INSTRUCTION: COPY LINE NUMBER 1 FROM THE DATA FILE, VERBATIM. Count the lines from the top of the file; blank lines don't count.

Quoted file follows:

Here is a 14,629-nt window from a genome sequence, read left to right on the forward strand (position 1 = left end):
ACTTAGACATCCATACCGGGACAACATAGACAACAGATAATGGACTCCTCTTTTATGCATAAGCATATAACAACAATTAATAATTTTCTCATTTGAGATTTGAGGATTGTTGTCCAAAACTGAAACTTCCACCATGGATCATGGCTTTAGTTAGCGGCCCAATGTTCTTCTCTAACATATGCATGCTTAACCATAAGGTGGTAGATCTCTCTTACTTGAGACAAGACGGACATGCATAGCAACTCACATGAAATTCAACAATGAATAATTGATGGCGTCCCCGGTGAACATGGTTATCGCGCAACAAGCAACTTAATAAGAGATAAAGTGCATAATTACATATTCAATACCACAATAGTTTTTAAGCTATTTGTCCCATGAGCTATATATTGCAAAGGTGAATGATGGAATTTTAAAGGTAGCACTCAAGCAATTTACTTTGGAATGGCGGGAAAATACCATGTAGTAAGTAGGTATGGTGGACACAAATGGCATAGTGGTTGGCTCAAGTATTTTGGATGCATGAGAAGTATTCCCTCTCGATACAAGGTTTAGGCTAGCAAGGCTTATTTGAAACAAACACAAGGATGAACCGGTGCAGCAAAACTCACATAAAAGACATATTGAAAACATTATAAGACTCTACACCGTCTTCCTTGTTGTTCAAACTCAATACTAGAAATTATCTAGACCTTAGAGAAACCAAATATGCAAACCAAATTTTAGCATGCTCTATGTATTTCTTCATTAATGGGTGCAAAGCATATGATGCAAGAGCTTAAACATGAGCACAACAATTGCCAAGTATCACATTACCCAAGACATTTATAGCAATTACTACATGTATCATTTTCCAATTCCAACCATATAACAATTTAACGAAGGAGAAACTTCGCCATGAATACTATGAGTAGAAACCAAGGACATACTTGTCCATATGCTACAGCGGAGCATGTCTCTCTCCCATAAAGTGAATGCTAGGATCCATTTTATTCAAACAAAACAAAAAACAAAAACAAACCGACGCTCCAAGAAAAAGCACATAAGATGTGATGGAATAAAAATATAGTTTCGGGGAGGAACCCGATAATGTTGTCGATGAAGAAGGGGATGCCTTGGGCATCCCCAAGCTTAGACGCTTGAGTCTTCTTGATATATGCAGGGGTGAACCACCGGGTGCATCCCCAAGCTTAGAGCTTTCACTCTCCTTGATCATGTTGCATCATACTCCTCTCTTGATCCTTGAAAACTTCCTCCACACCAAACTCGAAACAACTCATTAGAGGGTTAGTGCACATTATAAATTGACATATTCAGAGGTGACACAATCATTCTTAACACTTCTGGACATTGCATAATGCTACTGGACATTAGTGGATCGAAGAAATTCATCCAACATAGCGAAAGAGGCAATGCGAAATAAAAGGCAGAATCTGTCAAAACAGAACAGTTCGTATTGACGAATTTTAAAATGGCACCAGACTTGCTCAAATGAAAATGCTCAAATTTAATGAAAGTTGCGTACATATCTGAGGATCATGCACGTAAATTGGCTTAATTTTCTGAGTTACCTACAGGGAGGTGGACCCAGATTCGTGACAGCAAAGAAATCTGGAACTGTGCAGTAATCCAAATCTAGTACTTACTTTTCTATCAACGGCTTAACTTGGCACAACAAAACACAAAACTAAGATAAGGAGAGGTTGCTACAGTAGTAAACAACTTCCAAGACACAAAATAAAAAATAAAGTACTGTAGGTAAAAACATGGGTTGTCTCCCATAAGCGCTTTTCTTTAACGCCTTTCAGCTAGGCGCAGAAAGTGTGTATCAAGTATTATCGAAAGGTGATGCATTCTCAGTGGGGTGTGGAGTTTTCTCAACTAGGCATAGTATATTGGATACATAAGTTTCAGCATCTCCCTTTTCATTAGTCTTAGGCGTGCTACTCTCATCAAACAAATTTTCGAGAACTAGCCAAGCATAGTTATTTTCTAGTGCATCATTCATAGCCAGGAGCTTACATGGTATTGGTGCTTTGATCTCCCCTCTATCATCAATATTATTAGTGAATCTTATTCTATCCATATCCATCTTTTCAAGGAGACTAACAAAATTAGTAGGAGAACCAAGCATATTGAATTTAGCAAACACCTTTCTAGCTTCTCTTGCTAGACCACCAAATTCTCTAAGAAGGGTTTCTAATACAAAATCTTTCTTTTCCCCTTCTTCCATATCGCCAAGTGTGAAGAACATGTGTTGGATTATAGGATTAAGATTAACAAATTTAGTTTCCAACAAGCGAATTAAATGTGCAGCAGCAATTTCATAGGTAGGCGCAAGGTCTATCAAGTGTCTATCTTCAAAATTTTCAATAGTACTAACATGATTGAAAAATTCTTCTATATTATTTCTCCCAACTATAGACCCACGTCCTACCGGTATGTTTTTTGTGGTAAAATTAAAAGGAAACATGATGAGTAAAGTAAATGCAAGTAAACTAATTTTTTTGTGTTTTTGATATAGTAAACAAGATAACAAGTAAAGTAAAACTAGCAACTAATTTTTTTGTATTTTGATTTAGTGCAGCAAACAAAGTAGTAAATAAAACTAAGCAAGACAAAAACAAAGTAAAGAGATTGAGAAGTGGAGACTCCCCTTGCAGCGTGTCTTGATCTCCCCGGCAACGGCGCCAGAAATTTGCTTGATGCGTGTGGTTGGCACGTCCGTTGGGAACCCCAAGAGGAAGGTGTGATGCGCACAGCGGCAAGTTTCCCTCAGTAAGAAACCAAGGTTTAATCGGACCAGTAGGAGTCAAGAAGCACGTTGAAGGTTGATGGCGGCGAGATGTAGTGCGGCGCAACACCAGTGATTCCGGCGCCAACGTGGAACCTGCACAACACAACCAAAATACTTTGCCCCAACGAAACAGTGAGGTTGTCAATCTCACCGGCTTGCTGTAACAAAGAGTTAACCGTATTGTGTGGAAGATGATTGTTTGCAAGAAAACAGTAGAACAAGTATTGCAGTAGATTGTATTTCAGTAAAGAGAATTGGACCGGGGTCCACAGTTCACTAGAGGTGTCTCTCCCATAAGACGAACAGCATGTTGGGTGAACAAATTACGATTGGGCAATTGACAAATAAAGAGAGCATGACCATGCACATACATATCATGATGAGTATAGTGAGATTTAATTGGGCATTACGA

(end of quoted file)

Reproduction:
Here is a 14,629-nt window from a genome sequence, read left to right on the forward strand (position 1 = left end):